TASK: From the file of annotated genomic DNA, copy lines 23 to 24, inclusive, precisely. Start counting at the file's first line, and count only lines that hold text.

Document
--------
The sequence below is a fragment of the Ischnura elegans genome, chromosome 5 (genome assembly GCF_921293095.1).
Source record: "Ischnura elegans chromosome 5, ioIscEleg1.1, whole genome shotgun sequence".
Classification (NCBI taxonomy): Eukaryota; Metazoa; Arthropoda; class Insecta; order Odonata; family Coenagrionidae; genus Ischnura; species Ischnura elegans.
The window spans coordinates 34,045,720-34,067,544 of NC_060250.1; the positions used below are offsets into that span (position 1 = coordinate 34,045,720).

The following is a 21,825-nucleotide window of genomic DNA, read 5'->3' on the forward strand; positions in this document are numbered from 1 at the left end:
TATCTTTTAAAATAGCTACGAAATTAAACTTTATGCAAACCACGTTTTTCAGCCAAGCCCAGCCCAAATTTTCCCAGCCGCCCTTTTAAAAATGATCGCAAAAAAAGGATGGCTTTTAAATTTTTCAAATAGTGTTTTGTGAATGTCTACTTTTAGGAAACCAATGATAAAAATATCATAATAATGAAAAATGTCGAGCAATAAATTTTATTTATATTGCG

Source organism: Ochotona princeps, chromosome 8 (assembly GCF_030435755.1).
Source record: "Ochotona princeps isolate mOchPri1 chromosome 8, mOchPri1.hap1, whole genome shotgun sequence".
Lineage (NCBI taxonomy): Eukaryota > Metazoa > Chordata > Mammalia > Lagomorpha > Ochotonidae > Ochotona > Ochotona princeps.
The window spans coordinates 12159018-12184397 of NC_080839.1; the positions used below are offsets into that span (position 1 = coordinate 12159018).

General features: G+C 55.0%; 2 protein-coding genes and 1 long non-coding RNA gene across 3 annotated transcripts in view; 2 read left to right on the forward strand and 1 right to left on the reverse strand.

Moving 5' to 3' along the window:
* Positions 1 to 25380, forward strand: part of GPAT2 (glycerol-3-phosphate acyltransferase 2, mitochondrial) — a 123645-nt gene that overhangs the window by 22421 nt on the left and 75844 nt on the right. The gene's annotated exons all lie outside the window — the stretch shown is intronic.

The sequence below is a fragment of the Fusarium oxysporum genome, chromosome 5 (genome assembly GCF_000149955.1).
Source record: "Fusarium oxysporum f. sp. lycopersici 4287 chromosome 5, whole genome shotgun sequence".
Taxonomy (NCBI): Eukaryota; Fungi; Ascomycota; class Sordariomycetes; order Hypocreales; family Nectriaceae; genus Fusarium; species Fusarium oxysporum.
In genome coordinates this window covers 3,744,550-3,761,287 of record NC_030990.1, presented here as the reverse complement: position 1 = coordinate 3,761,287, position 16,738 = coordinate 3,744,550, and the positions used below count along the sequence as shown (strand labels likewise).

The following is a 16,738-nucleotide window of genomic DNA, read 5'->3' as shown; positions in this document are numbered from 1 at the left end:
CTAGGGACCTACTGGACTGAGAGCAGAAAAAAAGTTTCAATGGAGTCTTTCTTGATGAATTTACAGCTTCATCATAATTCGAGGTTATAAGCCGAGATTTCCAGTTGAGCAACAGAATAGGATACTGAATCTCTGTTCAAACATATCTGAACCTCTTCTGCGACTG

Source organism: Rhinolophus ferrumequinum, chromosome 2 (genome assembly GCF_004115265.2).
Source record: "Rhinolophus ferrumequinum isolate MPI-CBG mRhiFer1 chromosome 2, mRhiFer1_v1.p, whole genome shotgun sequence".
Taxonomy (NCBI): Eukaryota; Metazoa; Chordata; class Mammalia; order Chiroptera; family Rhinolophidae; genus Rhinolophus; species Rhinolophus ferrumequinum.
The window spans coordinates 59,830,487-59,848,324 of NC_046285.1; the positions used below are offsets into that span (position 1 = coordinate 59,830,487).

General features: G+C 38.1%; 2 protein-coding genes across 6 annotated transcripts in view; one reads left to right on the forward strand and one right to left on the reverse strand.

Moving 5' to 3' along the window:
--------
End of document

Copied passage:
The window spans coordinates 59,830,487-59,848,324 of NC_046285.1; the positions used below are offsets into that span (position 1 = coordinate 59,830,487).

General features: G+C 38.1%; 2 protein-coding genes across 6 annotated transcripts in view; one reads left to right on the forward strand and one right to left on the reverse strand.